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Metabolic syndrome in Russian adults: associated factors and mortality from cardiovascular diseases and all causes



Metabolic syndrome (MetS) is a cluster of four major obesity-related risk factors for cardiovascular disease (CVD). Russia has one of the highest CVD mortality in the world, but its association with MetS remains unknown. Also little is known about factors associated with MetS and its components in Russia.


Data on 3555 adults aged 18-90 years were collected in a cross-sectional study in 2000. MetS was defined by the International Diabetes Federation (IDF) and National Cholesterol Education Program (NCEP) criteria. Sex-specific associations between the IDF-defined MetS, its components, and life-style, socio-economic factors and laboratory indicators, were analysed using multivariable Poisson regression. Vital status of the study participants was identified by July 2009. Sex-specific associations between MetS and stroke, Coronary Heart Disease (CHD), CVD and all-cause death, were studied by Poisson regression adjusted for age, smoking, alcohol and history of CVDs.


After adjustment for all studied factors except BMI, age, serum GGT, C-reactive protein and AST-to-ALT ratio were associated with MetS in both genders. Additionally, MetS was associated with sedentary lifestyle in women and with smoking in men. In the same regression model drinking alcohol 2-4 times a month and consumption of five or more alcohol units at one occasion in men, and drinking alcohol 5 times or more a month in women were inversely associated with MetS. After a 9-year follow-up, MetS was associated with higher risk of death from stroke (RR = 3.76, 95% CI:1.35-10.46) and from either stroke or myocardial infarction (MI, RR = 2.87, 95% CI:1.32-6.23) in men. No associations between MetS and any of the studied causes of death were observed in women.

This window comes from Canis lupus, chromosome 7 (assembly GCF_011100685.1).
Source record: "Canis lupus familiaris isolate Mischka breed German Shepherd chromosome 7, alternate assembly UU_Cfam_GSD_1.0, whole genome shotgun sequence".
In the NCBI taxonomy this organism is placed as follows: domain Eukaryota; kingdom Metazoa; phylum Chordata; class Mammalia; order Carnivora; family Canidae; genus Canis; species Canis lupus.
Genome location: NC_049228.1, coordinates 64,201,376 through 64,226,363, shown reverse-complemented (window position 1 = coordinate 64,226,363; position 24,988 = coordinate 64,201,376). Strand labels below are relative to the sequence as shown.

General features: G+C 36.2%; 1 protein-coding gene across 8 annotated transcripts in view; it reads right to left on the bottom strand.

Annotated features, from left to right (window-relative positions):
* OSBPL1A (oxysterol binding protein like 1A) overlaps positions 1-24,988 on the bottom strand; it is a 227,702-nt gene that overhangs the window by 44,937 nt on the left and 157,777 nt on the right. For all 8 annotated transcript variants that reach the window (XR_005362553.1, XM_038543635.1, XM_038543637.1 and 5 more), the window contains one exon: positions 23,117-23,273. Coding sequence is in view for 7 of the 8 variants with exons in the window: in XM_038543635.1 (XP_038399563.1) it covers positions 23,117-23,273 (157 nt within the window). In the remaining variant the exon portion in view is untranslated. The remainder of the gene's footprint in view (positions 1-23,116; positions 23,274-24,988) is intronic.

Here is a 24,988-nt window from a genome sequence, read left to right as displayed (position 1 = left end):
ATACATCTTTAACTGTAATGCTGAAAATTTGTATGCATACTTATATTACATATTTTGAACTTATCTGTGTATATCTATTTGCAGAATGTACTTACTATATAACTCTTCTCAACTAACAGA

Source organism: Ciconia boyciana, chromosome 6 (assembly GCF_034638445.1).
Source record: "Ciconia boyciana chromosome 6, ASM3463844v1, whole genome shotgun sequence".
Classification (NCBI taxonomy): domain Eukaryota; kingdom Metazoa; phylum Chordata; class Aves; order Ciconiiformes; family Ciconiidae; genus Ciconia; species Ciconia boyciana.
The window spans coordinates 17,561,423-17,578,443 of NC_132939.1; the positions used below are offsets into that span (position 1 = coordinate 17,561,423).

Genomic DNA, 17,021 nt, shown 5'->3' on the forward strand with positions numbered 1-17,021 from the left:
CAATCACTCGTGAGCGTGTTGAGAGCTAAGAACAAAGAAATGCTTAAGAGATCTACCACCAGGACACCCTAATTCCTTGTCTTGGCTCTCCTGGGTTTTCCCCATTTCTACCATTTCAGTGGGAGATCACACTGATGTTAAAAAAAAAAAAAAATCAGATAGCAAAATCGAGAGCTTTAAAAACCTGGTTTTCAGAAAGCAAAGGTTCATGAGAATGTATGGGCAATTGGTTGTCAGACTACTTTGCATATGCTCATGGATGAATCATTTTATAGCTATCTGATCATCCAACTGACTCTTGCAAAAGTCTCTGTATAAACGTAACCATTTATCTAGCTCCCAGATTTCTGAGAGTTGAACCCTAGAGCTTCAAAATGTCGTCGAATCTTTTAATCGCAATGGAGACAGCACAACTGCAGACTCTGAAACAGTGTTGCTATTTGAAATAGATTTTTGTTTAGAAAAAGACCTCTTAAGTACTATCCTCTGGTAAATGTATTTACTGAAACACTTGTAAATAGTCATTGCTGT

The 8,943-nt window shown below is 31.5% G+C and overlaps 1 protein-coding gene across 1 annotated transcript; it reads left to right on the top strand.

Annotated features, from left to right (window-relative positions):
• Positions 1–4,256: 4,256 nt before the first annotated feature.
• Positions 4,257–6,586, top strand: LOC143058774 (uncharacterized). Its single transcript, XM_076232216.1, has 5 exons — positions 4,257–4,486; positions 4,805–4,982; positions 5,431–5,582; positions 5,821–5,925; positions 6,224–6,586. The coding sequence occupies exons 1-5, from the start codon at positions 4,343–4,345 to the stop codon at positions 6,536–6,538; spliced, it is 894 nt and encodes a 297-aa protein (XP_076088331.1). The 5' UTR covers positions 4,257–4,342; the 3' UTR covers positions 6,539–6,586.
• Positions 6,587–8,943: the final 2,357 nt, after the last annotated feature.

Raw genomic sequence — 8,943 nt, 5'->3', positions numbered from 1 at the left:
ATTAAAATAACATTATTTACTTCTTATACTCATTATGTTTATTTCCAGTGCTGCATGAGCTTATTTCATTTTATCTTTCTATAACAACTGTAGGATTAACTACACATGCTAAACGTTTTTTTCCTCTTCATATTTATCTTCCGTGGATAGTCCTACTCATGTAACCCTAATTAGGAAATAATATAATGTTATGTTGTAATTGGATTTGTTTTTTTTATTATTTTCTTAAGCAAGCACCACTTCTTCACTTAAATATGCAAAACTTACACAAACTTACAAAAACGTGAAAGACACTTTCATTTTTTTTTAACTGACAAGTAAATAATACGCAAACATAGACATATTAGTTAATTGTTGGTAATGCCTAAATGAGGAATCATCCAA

Factors associated with MetS in both genders were age, GGT, C-reactive protein, and AST-to-ALT ratio. Moderate frequency of alcohol consumption and binge drinking in men and higher leisure time physical activity in women, were inversely associated with MetS.

Positive associations between MetS and mortality were only observed for deaths from stroke and either stroke or MI in men.

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The metabolic syndrome (MetS) is a cluster of four major cardiovascular disease (CVD) risk factors; obesity, insulin resistance (hyperglycemia), arterial hypertension and dyslipidemia where obesity and insulin resistance are the core elements [1]. Other important characteristics of MetS include low-grade inflammation, endothelial dysfunction, plasma hypercoagulability and atherosclerosis [2].

MetS is associated with increased CVD and all-cause mortality [3, 4]. Moreover, it may be used as an alternative to the classic coronary heart disease (CHD) risk assessment scale such as the Framingham Risk Score [5]. The prevalence of MetS varies greatly between countries and ethnic groups [6]. Among Europeans and white Americans it varies between 20% and 30% with similar gender distribution [7, 8]. Due to its high prevalence, MetS is considered as the major public health problem in Europe, and, particularly in the USA, where obesity and overweight are the second leading cause of preventable death accounting for 300.000 deaths per year [9].

The prevalence of MetS is associated with life-style, demographic, socio-economic, and genetic factors. Age, body mass index, postmenopausal status, diet rich in saturated fats, carbohydrates, and smoking have been positively associated with MetS, while inverse associations have been shown for physical activity, education, income, and alcohol intake [7, 1012].

Cardiovascular mortality in Russia is about four times higher than in Western Europe and the gap is the largest among middle aged men [13]. Although there is evidence for a high contribution of hazardous level of alcohol consumption to high death rates in Russia [1416], other factors also need to be investigated. As MetS represents a cluster of the four of six major cardiovascular risk factors strongly associated with CVD mortality, one might expect similar high rates of MetS or its components in Russia.

Despite the fact that determinants of MetS and its contribution to mortality in Europe and North America receive much attention by the research community, it remains one of the least studied factors in Russia. In an earlier study we showed that while the prevalence of MetS among Russian women in 2000 was comparable with findings from other European countries, among men it was a half of that [17].

The aim of this study was to further explore the data collected in 2000 by studying socio-demographic and lifestyle correlates of MetS and associations between the MetS and CVD-and all-cause mortality after 9 years of follow-up.


Study sample